Security on the Network and Internet

Revised February 20, 2008

General information about how your data is protected at HCC:

  • All Harford Community College computers are patched and protected as antivirus software is released.
  • Members of CTS have been trained in computer forensics and there are documented procedures to help with law enforcement investigations, should the college be hit by any form of cyber crime.
  • The college has established and tested security configurations for all of our campus computers.
  • The college has implemented firewall defenses at several levels, thus creating several independent layers of protection.
  • All college computers are protected from variations of viruses and any computer that fails to pass antivirus scans is isolated on the network.
  • Full-Time college employees undergo manditory information security training.
  • College employees do not send any sensitive information in e-mails.

The college collects information on who, where, what, and when anyone accesses sensitive data files. Software can alert if abnormalities (unauthorized access) occur. All sensitive college data is protected and periodic security audits are performed by outside consultants to insure that we are protecting data in conformance with various federal and state laws.

Harford Community College takes security on the network very seriously. All computers on campus are patched and protected with new updates/antivirus software as they are released. The college also has security devices and procedures in place to ensure that your information is safe, and systems are protected.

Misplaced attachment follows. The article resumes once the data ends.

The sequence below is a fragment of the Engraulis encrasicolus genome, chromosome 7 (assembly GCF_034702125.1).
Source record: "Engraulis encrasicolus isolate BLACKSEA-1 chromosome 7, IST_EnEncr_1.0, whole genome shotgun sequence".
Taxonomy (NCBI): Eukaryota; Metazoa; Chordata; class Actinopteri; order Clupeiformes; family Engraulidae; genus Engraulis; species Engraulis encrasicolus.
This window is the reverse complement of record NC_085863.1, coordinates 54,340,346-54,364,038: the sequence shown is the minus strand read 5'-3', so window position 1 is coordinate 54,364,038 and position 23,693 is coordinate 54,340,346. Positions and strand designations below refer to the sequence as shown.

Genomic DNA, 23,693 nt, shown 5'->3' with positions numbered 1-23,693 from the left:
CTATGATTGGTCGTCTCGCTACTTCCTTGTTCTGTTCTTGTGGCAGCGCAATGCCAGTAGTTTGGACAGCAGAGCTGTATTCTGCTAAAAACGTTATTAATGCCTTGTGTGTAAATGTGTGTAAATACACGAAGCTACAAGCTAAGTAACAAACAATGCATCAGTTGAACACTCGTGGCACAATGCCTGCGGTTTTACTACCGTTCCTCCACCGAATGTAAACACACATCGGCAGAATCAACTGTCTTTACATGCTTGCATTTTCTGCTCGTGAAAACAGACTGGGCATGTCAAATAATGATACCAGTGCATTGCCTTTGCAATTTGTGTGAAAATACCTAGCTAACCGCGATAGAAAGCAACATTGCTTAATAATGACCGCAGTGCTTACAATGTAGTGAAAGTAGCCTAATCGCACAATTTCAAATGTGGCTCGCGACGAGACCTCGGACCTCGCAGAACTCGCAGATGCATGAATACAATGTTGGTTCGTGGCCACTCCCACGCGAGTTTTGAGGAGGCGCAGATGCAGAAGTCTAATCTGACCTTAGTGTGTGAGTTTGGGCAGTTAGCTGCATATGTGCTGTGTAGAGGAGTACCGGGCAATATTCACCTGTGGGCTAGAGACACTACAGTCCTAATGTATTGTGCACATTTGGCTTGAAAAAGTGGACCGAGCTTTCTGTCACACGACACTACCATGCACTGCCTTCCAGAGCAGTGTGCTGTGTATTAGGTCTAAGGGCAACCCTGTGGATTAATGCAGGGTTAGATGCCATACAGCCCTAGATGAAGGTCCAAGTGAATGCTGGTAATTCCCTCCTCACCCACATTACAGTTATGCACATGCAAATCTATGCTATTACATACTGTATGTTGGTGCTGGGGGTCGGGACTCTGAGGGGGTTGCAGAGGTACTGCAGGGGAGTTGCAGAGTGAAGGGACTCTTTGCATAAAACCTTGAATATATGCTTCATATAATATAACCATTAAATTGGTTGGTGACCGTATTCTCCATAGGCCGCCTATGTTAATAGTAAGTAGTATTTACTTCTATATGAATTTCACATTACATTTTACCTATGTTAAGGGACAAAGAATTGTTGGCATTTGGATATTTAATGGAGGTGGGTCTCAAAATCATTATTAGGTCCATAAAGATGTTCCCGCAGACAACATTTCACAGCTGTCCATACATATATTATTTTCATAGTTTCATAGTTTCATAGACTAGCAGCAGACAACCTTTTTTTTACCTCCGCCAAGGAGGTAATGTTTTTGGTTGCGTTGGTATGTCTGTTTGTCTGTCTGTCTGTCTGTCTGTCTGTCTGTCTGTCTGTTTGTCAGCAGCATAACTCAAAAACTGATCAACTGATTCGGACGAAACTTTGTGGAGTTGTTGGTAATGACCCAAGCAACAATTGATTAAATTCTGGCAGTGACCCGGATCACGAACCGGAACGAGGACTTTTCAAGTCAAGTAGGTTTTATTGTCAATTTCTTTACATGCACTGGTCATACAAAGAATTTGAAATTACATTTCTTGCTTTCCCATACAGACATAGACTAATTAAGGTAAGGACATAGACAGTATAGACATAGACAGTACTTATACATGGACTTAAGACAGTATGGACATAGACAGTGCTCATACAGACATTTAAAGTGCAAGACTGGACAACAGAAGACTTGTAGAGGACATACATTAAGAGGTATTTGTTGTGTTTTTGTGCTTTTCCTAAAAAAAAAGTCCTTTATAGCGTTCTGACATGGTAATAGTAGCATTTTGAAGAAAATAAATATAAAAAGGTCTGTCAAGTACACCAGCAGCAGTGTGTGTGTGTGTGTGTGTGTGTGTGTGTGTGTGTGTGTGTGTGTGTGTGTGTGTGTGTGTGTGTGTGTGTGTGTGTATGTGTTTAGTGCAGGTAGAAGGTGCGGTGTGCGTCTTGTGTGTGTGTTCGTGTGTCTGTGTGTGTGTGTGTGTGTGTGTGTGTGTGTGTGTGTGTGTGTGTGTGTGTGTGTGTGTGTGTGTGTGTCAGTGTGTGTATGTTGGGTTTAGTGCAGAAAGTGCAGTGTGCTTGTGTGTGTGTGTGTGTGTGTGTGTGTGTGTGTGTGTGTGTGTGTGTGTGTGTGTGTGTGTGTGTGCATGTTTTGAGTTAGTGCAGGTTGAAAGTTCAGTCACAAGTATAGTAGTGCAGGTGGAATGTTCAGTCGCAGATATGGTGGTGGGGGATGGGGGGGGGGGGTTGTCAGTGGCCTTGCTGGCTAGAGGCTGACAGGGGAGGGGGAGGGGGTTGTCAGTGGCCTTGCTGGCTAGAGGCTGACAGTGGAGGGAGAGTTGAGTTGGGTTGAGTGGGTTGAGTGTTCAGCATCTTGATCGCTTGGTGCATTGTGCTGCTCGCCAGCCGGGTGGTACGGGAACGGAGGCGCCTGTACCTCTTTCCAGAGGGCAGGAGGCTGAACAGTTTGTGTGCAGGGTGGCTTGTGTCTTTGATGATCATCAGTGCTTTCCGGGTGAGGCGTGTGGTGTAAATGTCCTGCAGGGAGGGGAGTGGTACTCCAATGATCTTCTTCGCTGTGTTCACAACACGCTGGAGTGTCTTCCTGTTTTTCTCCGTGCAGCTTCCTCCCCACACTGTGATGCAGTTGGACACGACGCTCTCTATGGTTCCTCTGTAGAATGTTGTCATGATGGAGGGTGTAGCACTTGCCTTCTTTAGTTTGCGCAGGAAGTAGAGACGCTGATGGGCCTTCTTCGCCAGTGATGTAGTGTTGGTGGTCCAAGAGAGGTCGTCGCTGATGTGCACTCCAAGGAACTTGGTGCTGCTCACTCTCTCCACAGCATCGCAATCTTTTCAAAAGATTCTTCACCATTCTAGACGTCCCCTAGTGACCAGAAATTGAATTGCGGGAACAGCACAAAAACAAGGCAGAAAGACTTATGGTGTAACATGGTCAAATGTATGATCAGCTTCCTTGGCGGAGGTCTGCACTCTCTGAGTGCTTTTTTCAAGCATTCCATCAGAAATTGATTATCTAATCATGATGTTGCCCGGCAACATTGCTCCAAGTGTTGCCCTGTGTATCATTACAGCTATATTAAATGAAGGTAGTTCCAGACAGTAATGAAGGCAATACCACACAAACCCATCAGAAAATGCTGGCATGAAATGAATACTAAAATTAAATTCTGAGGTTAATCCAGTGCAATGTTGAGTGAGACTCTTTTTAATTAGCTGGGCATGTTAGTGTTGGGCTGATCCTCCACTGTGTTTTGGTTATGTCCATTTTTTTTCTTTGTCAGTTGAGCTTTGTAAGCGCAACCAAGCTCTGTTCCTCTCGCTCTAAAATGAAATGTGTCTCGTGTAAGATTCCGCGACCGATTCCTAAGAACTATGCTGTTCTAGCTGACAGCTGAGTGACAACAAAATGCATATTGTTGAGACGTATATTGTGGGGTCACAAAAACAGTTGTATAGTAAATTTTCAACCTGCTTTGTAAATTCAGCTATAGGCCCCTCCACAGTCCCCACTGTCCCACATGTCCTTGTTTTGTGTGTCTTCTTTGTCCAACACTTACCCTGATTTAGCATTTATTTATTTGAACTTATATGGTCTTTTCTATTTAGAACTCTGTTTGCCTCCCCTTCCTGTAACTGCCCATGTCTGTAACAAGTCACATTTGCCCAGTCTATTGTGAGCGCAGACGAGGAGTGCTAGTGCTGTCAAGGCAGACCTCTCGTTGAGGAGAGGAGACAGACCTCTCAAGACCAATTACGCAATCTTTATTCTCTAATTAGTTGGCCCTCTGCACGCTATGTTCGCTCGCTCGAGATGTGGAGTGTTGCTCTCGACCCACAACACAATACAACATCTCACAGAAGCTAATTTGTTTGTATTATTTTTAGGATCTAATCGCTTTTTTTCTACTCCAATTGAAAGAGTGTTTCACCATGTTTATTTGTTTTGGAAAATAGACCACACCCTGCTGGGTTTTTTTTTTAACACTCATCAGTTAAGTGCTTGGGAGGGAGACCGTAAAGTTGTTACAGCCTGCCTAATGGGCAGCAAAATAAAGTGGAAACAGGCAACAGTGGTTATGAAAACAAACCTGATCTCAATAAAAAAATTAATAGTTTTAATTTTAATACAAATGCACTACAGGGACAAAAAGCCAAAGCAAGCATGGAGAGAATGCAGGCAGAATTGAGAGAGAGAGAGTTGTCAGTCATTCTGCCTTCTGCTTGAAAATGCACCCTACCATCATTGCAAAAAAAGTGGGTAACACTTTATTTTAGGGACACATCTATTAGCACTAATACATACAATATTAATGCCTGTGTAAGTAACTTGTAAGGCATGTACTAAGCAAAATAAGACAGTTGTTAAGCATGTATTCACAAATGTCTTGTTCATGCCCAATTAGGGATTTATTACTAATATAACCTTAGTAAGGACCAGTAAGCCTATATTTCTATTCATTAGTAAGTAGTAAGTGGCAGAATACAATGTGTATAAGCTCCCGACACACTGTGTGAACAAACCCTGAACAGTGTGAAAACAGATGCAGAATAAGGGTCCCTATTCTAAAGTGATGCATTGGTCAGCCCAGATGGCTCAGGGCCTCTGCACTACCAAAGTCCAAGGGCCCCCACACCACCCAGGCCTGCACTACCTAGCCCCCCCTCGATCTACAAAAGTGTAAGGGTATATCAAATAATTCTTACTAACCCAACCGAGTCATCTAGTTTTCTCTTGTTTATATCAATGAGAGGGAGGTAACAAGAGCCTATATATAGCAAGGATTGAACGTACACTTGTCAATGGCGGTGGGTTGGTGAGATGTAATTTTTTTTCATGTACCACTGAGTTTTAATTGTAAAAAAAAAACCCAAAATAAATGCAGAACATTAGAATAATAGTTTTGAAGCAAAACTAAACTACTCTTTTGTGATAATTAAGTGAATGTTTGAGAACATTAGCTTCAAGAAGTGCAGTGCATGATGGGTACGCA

However - YOUR HOME COMPUTER COULD BE AT GREAT RISK. According to Swedish security company Sophos, 50% of unpatched and unprotected systems will be infected with malicious code within 12 minutes of being connected to the Internet.

Here are a few simple steps you can take to help protect your computer at home:

  • Patch your operating system.

Download and install all available patches and service packs by connecting to Windows Update.

  • Install a firewall.

Windows XP comes with a basic firewall, and if you are running Windows Vista, it does come with a more robust firewall (Windows Firewall) than XP, as well as anti-spyware utilities (Windows Defender). However, the consensus is; third party applications are usually more effective. Keep in mind that the XP firewall offers only minimal protection.

There are a number of free firewalls that are worth considering. The following are two that do the job particularly well.

Comodo Firewall (www.comodogroup.com)
The definitive free firewall, Comodo Firewall protects your system by defeating hackers and restricting unauthorized programs from accessing the Internet.

ZoneAlarm (www.zonelabs.com)
The free version of ZoneAlarm lacks the features of ZoneAlarm Pro’s firewall. Its program control asks you regularly whether to allow programs; for some this can be intrusive and annoying. But it’s been around forever it seems, and it can’t be shut down, or out, by mal-ware.

  • Install anti-virus software.

There is no doubt that an unprotected computer will become infected by viruses and malware within minutes of first being connected to the internet. There are many free versions of anti-virus software available and the programs that have a well justified reputation are listed below.